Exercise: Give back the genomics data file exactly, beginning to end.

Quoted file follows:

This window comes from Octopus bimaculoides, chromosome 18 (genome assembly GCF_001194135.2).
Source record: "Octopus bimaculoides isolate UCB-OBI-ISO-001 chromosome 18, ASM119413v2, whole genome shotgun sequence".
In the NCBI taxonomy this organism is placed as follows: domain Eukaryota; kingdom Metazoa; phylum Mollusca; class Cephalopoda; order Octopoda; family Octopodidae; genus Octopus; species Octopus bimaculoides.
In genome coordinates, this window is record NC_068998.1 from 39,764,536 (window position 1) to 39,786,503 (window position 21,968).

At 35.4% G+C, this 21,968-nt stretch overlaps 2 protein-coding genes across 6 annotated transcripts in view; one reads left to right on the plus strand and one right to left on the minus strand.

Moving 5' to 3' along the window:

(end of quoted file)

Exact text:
This window comes from Octopus bimaculoides, chromosome 18 (genome assembly GCF_001194135.2).
Source record: "Octopus bimaculoides isolate UCB-OBI-ISO-001 chromosome 18, ASM119413v2, whole genome shotgun sequence".
In the NCBI taxonomy this organism is placed as follows: domain Eukaryota; kingdom Metazoa; phylum Mollusca; class Cephalopoda; order Octopoda; family Octopodidae; genus Octopus; species Octopus bimaculoides.
In genome coordinates, this window is record NC_068998.1 from 39,764,536 (window position 1) to 39,786,503 (window position 21,968).

At 35.4% G+C, this 21,968-nt stretch overlaps 2 protein-coding genes across 6 annotated transcripts in view; one reads left to right on the plus strand and one right to left on the minus strand.

Moving 5' to 3' along the window: